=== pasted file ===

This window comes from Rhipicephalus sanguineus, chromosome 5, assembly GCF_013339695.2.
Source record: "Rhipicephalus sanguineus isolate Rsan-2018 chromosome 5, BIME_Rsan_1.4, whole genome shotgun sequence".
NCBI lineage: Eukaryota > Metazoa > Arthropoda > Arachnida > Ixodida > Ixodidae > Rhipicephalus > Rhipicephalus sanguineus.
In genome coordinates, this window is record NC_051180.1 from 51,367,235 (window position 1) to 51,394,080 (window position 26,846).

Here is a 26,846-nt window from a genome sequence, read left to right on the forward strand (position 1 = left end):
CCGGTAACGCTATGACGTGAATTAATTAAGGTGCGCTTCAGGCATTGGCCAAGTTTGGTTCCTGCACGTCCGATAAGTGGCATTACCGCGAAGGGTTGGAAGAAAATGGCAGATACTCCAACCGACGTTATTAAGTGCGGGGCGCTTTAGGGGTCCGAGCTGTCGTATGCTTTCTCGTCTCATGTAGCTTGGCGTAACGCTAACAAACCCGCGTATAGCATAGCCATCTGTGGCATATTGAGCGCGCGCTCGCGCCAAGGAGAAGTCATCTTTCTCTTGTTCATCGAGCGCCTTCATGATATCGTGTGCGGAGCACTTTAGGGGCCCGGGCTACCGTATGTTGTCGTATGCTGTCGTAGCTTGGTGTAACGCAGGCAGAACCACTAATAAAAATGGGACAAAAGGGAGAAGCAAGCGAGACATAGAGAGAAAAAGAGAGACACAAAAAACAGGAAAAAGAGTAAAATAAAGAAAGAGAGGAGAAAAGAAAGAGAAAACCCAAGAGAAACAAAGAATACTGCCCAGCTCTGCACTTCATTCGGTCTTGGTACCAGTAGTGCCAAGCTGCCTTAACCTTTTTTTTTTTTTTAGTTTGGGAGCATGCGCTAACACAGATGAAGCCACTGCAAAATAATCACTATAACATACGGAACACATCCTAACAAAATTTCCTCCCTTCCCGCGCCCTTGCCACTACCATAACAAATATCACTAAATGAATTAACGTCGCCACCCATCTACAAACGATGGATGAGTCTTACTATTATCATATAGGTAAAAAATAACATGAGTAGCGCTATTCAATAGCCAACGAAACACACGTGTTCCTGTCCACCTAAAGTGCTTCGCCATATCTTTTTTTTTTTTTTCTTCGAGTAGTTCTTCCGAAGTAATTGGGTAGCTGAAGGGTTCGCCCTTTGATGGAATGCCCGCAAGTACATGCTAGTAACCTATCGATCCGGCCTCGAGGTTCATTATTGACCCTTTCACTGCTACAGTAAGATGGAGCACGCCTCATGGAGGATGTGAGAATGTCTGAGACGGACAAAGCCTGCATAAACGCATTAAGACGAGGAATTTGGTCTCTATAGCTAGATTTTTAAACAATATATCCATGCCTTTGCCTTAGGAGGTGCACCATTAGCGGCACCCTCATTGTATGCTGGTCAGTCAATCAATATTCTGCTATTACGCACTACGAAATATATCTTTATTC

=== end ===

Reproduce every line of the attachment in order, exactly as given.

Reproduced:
This window comes from Rhipicephalus sanguineus, chromosome 5, assembly GCF_013339695.2.
Source record: "Rhipicephalus sanguineus isolate Rsan-2018 chromosome 5, BIME_Rsan_1.4, whole genome shotgun sequence".
NCBI lineage: Eukaryota > Metazoa > Arthropoda > Arachnida > Ixodida > Ixodidae > Rhipicephalus > Rhipicephalus sanguineus.
In genome coordinates, this window is record NC_051180.1 from 51,367,235 (window position 1) to 51,394,080 (window position 26,846).

Here is a 26,846-nt window from a genome sequence, read left to right on the forward strand (position 1 = left end):
CCGGTAACGCTATGACGTGAATTAATTAAGGTGCGCTTCAGGCATTGGCCAAGTTTGGTTCCTGCACGTCCGATAAGTGGCATTACCGCGAAGGGTTGGAAGAAAATGGCAGATACTCCAACCGACGTTATTAAGTGCGGGGCGCTTTAGGGGTCCGAGCTGTCGTATGCTTTCTCGTCTCATGTAGCTTGGCGTAACGCTAACAAACCCGCGTATAGCATAGCCATCTGTGGCATATTGAGCGCGCGCTCGCGCCAAGGAGAAGTCATCTTTCTCTTGTTCATCGAGCGCCTTCATGATATCGTGTGCGGAGCACTTTAGGGGCCCGGGCTACCGTATGTTGTCGTATGCTGTCGTAGCTTGGTGTAACGCAGGCAGAACCACTAATAAAAATGGGACAAAAGGGAGAAGCAAGCGAGACATAGAGAGAAAAAGAGAGACACAAAAAACAGGAAAAAGAGTAAAATAAAGAAAGAGAGGAGAAAAGAAAGAGAAAACCCAAGAGAAACAAAGAATACTGCCCAGCTCTGCACTTCATTCGGTCTTGGTACCAGTAGTGCCAAGCTGCCTTAACCTTTTTTTTTTTTTTAGTTTGGGAGCATGCGCTAACACAGATGAAGCCACTGCAAAATAATCACTATAACATACGGAACACATCCTAACAAAATTTCCTCCCTTCCCGCGCCCTTGCCACTACCATAACAAATATCACTAAATGAATTAACGTCGCCACCCATCTACAAACGATGGATGAGTCTTACTATTATCATATAGGTAAAAAATAACATGAGTAGCGCTATTCAATAGCCAACGAAACACACGTGTTCCTGTCCACCTAAAGTGCTTCGCCATATCTTTTTTTTTTTTTTCTTCGAGTAGTTCTTCCGAAGTAATTGGGTAGCTGAAGGGTTCGCCCTTTGATGGAATGCCCGCAAGTACATGCTAGTAACCTATCGATCCGGCCTCGAGGTTCATTATTGACCCTTTCACTGCTACAGTAAGATGGAGCACGCCTCATGGAGGATGTGAGAATGTCTGAGACGGACAAAGCCTGCATAAACGCATTAAGACGAGGAATTTGGTCTCTATAGCTAGATTTTTAAACAATATATCCATGCCTTTGCCTTAGGAGGTGCACCATTAGCGGCACCCTCATTGTATGCTGGTCAGTCAATCAATATTCTGCTATTACGCACTACGAAATATATCTTTATTC